A questionnaire tailored to the population of confined space workers was created for the research, which is being undertaken for the first time in the territory of Malaysia’s central region. A Malay version of CS-KAP questionnaire was developed and validated among oil and gas workers operating in a confined space. The use of IRT, EFA, and CFA model analysis in confirming the reliability and accuracy of each item in the CS-KAP questionnaire was highlighted. The questionnaire consisted of 22 items with 7 items on knowledge, 5 items on attitude, and 10 items on practice sections. All the items included in every section displayed good reliability and valid psychometric properties that could be used in assessing the KAP of safe working conditions in CS. This instrument is applicable in assessing KAP of safe confined space working not only in oil and gas workers, but also across industries such as manufacturing, construction, utilities, and agriculture as well. The use of this questionnaire is also recommended to measure KAP among workers who are exposed to other hazards such as electrical, falls, and ergonomics. The findings of the research serve as the foundation for the development of preventive and educational programs, as well as amendments to the legal standards that govern this field. However, a further questionnaire development on a bigger scope of safe working in confined space is warranted in future studies to develop stronger reliability of the questionnaire.

Author Contributions

Conceptualization, H.N., M.N.S., S.M.H. and N.A.H.; Data curation, H.N. and S.N.; Formal analysis, H.N. and S.M.H.; Funding acquisition, M.N.S.; Investigation, H.N.; Methodology, H.N., M.N.S. and S.M.H.; Supervision, M.N.S., S.M.H. and N.A.H.; Writing—original draft, H.N.; Writing—review and editing, M.N.S., S.M.H. and N.A.H. All authors have read and agreed to the published version of the manuscript.


This work was supported by the Tabung Insentif Pembangunan Pengajian Siswazah, Universiti Sains Malaysia.

Institutional Review Board Statement

The study was conducted according to the guidelines of the Declaration of Helsinki, and Ethical approval was granted by the Human Research Ethics Committee Universiti Sains Malaysia (USM/JEPeM/19110811) on 16 April 2020.

Informed Consent Statement

All participants were provided with written, informed consent. The confidentiality of data was strictly monitored and maintained by anonymous response, and only the authors had access to the data.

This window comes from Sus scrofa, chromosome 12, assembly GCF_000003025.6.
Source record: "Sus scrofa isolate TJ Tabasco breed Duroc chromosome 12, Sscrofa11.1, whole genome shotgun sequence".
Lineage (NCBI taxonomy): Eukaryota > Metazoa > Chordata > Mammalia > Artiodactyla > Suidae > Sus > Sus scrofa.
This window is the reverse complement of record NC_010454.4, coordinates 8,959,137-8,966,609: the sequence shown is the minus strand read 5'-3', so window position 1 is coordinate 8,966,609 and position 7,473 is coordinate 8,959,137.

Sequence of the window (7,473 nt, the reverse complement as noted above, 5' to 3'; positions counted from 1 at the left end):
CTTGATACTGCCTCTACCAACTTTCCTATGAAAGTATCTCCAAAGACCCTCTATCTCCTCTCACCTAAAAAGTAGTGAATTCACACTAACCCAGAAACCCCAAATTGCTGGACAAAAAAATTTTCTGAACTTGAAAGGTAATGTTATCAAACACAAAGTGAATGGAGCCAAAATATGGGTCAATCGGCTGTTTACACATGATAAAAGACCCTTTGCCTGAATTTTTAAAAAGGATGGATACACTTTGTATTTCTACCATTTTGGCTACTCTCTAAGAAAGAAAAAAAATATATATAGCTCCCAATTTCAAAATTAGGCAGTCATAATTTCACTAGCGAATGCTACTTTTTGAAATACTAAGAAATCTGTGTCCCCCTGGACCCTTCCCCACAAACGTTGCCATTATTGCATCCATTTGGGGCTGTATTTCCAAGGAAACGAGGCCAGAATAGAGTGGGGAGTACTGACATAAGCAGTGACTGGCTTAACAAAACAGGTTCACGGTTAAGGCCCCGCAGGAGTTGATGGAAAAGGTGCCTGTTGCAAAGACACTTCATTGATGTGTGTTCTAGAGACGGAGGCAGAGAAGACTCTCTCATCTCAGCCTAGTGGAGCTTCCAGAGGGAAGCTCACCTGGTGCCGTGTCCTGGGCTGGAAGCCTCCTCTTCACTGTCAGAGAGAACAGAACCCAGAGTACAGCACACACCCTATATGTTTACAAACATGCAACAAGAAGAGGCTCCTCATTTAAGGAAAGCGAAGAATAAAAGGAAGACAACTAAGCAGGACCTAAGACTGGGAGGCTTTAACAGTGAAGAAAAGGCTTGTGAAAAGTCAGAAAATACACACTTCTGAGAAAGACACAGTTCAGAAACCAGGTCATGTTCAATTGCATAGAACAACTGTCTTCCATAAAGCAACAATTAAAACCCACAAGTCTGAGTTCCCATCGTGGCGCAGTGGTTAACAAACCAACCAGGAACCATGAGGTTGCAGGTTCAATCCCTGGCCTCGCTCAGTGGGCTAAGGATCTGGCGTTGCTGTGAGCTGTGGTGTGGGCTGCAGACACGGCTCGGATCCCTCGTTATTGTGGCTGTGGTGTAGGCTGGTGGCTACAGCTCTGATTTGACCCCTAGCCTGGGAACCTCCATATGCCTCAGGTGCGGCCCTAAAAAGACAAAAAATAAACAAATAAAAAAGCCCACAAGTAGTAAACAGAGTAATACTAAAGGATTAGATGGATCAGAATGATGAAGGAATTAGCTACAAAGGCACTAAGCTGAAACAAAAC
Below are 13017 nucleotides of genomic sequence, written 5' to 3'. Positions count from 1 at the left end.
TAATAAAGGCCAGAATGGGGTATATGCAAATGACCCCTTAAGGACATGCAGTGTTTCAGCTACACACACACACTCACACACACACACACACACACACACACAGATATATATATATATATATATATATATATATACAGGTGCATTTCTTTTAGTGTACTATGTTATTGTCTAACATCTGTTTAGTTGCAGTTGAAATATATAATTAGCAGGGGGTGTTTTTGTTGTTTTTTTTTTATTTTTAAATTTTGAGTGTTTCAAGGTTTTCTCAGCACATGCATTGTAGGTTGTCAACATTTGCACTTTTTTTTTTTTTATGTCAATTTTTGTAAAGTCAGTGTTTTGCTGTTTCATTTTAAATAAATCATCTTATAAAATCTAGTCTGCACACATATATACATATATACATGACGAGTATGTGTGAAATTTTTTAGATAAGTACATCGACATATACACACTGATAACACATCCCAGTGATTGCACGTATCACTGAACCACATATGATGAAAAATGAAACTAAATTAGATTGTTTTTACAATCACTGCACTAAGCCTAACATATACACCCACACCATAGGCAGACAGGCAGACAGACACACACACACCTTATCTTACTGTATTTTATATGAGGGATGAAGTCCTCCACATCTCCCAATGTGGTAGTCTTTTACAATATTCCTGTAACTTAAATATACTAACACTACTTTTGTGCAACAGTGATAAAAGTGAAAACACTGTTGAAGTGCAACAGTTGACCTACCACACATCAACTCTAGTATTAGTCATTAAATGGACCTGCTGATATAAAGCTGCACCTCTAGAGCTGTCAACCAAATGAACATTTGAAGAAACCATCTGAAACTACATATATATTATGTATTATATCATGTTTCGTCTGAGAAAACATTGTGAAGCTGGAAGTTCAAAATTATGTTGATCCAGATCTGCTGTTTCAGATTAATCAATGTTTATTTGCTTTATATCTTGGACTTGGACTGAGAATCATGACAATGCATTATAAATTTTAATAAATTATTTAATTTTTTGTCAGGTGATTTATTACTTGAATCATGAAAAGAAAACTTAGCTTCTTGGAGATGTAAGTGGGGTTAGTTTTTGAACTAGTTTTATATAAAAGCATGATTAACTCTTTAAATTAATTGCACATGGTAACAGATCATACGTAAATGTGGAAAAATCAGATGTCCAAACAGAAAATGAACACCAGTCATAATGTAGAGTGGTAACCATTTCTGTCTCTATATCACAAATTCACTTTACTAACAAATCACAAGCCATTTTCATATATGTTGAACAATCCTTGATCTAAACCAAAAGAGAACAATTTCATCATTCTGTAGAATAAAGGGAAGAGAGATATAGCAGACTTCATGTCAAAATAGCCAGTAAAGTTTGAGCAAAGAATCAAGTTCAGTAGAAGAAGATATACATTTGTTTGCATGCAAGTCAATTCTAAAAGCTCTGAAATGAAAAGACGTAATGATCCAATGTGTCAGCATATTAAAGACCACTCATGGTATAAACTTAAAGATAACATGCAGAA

Data Availability Statement

Not applicable.


The authors would like to acknowledge the Community Medicine Department, School of Medical Sciences, Universiti Sains Malaysia for supporting this study. Our special thanks and appreciation to all respondents and their safety officers who had participated and contributed their time and information to the study.

Conflicts of Interest

The authors declare no conflict of interest.


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Figure 1. Item-characteristic curves of the test.
Figure 1. Item-characteristic curves of the test.
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Figure 2. Item- information curves of the test.
Figure 2. Item- information curves of the test.
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Figure 3. Test- response function of the test.
Figure 3. Test- response function of the test.
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Table 1. CS-KAP questionnaire on safe working in confined space.
Table 1. CS-KAP questionnaire on safe working in confined space.
SectionsNo. of ItemsConcepts MeasuredResponse Options
(general information)
19Socio-demographic, job characteristic (working experience (years), job scope), workplace characteristic, training, source of informationClosed-ended, multiple-choice
(1 reverse statement)
General requirement on safe working in confined spaces, confined spaces entry program, employee training and safety equipmentTrue/False/Unsure;
1 = True
2 = False
3 = Unsure
(1 reverse-scored item)
Measure three components towards safe working in confined spaces based on tri-partite theory (Lawrence, 2008). The following components as below:
  • Cognitive: belief, thought, attributes
  • Affective: emotion/feeling
  • Behavioral: past experiences
Five-Likert scale option
1 = Strongly disagree
2 = Disagree
3 = Unsure
4 = Agree